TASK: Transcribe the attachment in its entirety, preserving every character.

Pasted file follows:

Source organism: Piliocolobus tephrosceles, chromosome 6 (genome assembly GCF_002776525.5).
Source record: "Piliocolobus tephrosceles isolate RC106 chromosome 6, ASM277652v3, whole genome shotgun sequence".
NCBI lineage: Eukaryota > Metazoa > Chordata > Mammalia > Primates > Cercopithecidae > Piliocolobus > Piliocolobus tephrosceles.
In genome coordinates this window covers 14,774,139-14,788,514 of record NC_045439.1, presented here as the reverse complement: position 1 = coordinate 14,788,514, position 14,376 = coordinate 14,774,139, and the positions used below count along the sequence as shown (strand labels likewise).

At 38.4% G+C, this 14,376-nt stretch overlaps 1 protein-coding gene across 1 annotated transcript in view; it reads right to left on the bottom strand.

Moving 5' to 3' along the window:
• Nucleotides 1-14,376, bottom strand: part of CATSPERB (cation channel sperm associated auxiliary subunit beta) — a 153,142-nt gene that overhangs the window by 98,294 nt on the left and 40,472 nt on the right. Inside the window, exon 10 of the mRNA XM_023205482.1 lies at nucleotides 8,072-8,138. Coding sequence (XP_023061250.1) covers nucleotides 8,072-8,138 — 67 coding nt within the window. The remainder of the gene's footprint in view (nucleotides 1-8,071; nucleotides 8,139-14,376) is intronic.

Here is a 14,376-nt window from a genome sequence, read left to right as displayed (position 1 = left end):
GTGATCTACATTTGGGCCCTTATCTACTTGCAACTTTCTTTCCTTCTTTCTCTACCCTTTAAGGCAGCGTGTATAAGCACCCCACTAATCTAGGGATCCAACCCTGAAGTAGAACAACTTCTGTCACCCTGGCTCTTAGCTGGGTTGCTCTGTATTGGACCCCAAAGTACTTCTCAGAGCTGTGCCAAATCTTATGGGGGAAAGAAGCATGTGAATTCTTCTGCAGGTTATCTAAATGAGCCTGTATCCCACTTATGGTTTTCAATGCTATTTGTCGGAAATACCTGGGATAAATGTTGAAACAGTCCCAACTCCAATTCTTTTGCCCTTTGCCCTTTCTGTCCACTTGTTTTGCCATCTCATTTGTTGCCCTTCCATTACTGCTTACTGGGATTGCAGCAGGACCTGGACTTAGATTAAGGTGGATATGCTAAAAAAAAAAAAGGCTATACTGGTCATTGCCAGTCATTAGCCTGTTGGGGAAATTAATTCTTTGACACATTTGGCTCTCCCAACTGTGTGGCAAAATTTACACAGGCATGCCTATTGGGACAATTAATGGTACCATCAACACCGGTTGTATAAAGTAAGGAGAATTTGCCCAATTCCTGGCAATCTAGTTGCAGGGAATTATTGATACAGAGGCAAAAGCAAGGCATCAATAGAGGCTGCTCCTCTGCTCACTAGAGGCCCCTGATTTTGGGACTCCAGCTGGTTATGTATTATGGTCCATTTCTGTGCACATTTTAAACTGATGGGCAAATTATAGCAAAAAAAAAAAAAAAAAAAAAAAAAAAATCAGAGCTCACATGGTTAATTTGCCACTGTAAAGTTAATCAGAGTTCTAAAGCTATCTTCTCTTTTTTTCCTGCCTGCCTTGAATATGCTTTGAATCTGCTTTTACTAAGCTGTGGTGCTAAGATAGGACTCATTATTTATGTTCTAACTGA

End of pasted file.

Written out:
Source organism: Piliocolobus tephrosceles, chromosome 6 (genome assembly GCF_002776525.5).
Source record: "Piliocolobus tephrosceles isolate RC106 chromosome 6, ASM277652v3, whole genome shotgun sequence".
NCBI lineage: Eukaryota > Metazoa > Chordata > Mammalia > Primates > Cercopithecidae > Piliocolobus > Piliocolobus tephrosceles.
In genome coordinates this window covers 14,774,139-14,788,514 of record NC_045439.1, presented here as the reverse complement: position 1 = coordinate 14,788,514, position 14,376 = coordinate 14,774,139, and the positions used below count along the sequence as shown (strand labels likewise).

At 38.4% G+C, this 14,376-nt stretch overlaps 1 protein-coding gene across 1 annotated transcript in view; it reads right to left on the bottom strand.

Moving 5' to 3' along the window:
• Nucleotides 1-14,376, bottom strand: part of CATSPERB (cation channel sperm associated auxiliary subunit beta) — a 153,142-nt gene that overhangs the window by 98,294 nt on the left and 40,472 nt on the right. Inside the window, exon 10 of the mRNA XM_023205482.1 lies at nucleotides 8,072-8,138. Coding sequence (XP_023061250.1) covers nucleotides 8,072-8,138 — 67 coding nt within the window. The remainder of the gene's footprint in view (nucleotides 1-8,071; nucleotides 8,139-14,376) is intronic.

Here is a 14,376-nt window from a genome sequence, read left to right as displayed (position 1 = left end):
GTGATCTACATTTGGGCCCTTATCTACTTGCAACTTTCTTTCCTTCTTTCTCTACCCTTTAAGGCAGCGTGTATAAGCACCCCACTAATCTAGGGATCCAACCCTGAAGTAGAACAACTTCTGTCACCCTGGCTCTTAGCTGGGTTGCTCTGTATTGGACCCCAAAGTACTTCTCAGAGCTGTGCCAAATCTTATGGGGGAAAGAAGCATGTGAATTCTTCTGCAGGTTATCTAAATGAGCCTGTATCCCACTTATGGTTTTCAATGCTATTTGTCGGAAATACCTGGGATAAATGTTGAAACAGTCCCAACTCCAATTCTTTTGCCCTTTGCCCTTTCTGTCCACTTGTTTTGCCATCTCATTTGTTGCCCTTCCATTACTGCTTACTGGGATTGCAGCAGGACCTGGACTTAGATTAAGGTGGATATGCTAAAAAAAAAAAAGGCTATACTGGTCATTGCCAGTCATTAGCCTGTTGGGGAAATTAATTCTTTGACACATTTGGCTCTCCCAACTGTGTGGCAAAATTTACACAGGCATGCCTATTGGGACAATTAATGGTACCATCAACACCGGTTGTATAAAGTAAGGAGAATTTGCCCAATTCCTGGCAATCTAGTTGCAGGGAATTATTGATACAGAGGCAAAAGCAAGGCATCAATAGAGGCTGCTCCTCTGCTCACTAGAGGCCCCTGATTTTGGGACTCCAGCTGGTTATGTATTATGGTCCATTTCTGTGCACATTTTAAACTGATGGGCAAATTATAGCAAAAAAAAAAAAAAAAAAAAAAAAAAAATCAGAGCTCACATGGTTAATTTGCCACTGTAAAGTTAATCAGAGTTCTAAAGCTATCTTCTCTTTTTTTCCTGCCTGCCTTGAATATGCTTTGAATCTGCTTTTACTAAGCTGTGGTGCTAAGATAGGACTCATTATTTATGTTCTAACTGA